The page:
Now more than ever, digital marketing and all its subcategories are more critical to the success and growth of a business than ever before. Everything from SEO, social media, content creation, email and loads more are as important to everyday business as coffee is needed in the morning.
Internet users are growing by one million new users every single day; with over four billion people on the internet and more than 3.4 billion active social media users, it’s clear that digital marketing is vital for reaching larger audiences compared to traditional methods alone.
It’s proven that digital marketing helps you to better engage prospects, turn prospects into leads, and ultimately convert leads into loyal, delighted customers.
All that being said, if you’re a start-up or a smaller business with a limited online presence, all of this can be quite overwhelming and sometimes particularly frustrating. Embarking on a digital marketing journey is an adventure in itself, but it’s worthwhile in the end.
So, to help inspire your marketing team (and inspire us!) HubSpot cultivated a comprehensive list of digital marketing tips from the best marketing group out there… themselves! Scroll down to read 12 tips HubSpot needs you to know before you implement your own digital strategy.
- Know your customer.
- Match your content to every stage of a buyer’s journey.
- Don’t just write about your products or services.
- Focus on the long-term.
- Incorporate SEO into your overall content strategy.
- Understand the big picture when analysing an advertisement’s performance.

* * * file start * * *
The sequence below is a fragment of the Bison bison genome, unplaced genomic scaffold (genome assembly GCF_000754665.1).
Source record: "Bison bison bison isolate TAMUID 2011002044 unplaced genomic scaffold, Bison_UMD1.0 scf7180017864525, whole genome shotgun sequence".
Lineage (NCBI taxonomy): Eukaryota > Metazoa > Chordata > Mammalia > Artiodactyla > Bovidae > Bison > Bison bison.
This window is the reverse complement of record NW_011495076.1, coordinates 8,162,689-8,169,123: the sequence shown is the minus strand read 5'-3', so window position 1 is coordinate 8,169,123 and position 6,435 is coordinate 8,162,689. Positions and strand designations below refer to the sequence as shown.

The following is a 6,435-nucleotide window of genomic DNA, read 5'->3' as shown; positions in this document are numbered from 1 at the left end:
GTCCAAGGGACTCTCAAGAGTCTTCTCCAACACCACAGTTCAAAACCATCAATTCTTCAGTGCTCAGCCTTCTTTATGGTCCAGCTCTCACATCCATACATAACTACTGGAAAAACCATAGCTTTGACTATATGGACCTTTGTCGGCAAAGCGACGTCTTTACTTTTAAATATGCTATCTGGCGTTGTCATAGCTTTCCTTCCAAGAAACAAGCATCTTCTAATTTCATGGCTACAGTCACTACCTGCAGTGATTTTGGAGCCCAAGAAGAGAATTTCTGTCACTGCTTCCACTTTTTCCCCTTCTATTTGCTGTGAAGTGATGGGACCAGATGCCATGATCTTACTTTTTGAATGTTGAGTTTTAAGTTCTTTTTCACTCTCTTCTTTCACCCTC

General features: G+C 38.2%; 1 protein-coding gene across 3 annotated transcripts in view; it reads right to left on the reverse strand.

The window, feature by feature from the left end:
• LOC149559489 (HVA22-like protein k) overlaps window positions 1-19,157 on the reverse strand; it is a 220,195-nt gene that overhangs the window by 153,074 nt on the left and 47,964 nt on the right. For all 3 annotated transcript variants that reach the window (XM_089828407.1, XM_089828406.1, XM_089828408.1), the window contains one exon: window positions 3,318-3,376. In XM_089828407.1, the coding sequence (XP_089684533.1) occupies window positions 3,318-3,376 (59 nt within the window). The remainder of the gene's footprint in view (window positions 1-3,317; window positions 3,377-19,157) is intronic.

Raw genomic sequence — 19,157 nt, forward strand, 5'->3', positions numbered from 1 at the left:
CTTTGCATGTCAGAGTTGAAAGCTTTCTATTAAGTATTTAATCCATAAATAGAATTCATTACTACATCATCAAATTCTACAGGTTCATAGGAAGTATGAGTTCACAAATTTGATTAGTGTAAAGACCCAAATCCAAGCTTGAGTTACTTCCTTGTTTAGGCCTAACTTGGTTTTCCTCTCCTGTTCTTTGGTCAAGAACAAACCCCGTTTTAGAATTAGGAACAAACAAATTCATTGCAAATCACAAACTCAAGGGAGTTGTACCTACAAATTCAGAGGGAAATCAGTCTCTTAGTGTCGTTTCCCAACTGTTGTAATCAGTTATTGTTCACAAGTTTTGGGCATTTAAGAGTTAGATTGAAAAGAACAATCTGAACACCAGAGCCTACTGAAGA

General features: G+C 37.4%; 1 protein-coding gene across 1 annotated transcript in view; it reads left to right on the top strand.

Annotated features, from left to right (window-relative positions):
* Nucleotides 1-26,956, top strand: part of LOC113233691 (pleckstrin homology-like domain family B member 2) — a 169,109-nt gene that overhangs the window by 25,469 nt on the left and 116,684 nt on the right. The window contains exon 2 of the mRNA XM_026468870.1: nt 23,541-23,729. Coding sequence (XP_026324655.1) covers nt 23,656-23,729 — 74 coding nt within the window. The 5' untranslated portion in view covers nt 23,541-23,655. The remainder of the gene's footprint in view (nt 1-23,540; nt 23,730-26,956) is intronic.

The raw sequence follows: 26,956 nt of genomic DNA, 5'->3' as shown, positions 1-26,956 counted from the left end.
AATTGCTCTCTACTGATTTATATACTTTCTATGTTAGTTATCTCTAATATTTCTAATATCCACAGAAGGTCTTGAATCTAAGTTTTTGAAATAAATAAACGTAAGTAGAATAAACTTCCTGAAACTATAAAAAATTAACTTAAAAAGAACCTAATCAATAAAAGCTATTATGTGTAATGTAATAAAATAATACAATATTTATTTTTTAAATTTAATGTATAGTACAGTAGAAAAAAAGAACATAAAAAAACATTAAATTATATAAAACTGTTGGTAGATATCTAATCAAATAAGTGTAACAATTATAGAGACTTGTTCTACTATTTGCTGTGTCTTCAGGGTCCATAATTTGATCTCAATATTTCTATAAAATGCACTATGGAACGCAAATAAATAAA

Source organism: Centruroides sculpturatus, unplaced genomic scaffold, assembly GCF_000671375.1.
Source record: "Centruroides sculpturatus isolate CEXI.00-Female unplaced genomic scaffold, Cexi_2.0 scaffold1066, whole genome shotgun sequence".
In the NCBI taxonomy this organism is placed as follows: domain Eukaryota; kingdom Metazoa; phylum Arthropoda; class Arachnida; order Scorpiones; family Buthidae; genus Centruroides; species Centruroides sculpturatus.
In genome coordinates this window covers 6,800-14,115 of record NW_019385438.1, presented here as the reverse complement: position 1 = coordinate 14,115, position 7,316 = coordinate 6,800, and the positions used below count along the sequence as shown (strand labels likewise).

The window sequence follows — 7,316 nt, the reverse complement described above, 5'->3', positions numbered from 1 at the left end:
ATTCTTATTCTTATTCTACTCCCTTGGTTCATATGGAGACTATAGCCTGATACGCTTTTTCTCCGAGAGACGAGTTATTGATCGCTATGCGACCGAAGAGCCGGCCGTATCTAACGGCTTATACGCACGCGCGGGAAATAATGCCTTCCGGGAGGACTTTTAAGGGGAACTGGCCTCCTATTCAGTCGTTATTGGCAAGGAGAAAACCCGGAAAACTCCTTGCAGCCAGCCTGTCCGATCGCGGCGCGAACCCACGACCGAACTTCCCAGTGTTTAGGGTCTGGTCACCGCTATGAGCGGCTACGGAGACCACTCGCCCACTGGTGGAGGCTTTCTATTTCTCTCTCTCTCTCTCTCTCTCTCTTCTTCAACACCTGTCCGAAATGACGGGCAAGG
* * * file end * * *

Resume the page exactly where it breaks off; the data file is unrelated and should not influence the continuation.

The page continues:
- Remain flexible as audience preferences shift.
- Remain consistent in design when launching a campaign.
- Become a growth leader for your company.
- Personalise your content.
- Try new things.
- Don’t underestimate backlinks.
1. Know your customer.
If you have a sales team, be sure to schedule some time with them. They’re the person between you and your customers, and they probably know them better than anyone else. By setting aside time to work with your sales team and listening to what they have to say about your customers, you’ll find inspiration for content will come easily.
“A good approach to take when you see bad ads is to understand the big picture. What is the overall journey someone is taking to get to the point where they see your ad?”
– Cathleen Smith, HubSpot CSM
2. Match your content to every stage of a buyer’s journey.
When talking about ads strategy, you need to match your content offer to a moment in a buyer’s journey. It doesn’t make sense to target an ad for a sales demo at someone in the awareness stage. It also doesn’t make sense to target an awareness stage offer, like a recommended blog post, at someone who isn’t ready to buy. Know your buyer’s journey and be sure to tailor your content for each stage.
3. Don’t just write about your products or services.
No-one likes it when you talk about how great you are, even if you are pretty darn great. By continuously talking about your products and services, you run the risk of alienating people that aren’t in the ‘purchasing’ stage of the buyer journey. Instead, invest time in learning about what your target audience is interested in, and develop content that aligns these interests with what your brand can offer.
4. Focus on the long-term.
Focus on delight, not short-sighted acquisition. There is a lot of pressure as a marketer to deliver leads to sales each month. But employing short-sighted tactics that generate some attention may result in a momentary spike ultimately won’t set you, or your customers, up for success in the long-term. As marketers, we should focus on generating demand through helpful and customer-centric campaigns.
“Today, in a world where customer experience has to come first, marketers have an opportunity to architect the path to growth through sales and services, as well.”
– Jeff Vocell, HubSpot Product Marketer
5. Incorporate SEO into your overall content strategy.
While positioning a blog as pure thought leadership publication has its merits, incorporating an SEO strategy into your topic selection and blog writing is the best way for long-term traffic growth. Use sites like SEMRush to find out what people in your industry are searching for and talking about as first step to maximising your blog’s potential.
6. Understand the bigger picture.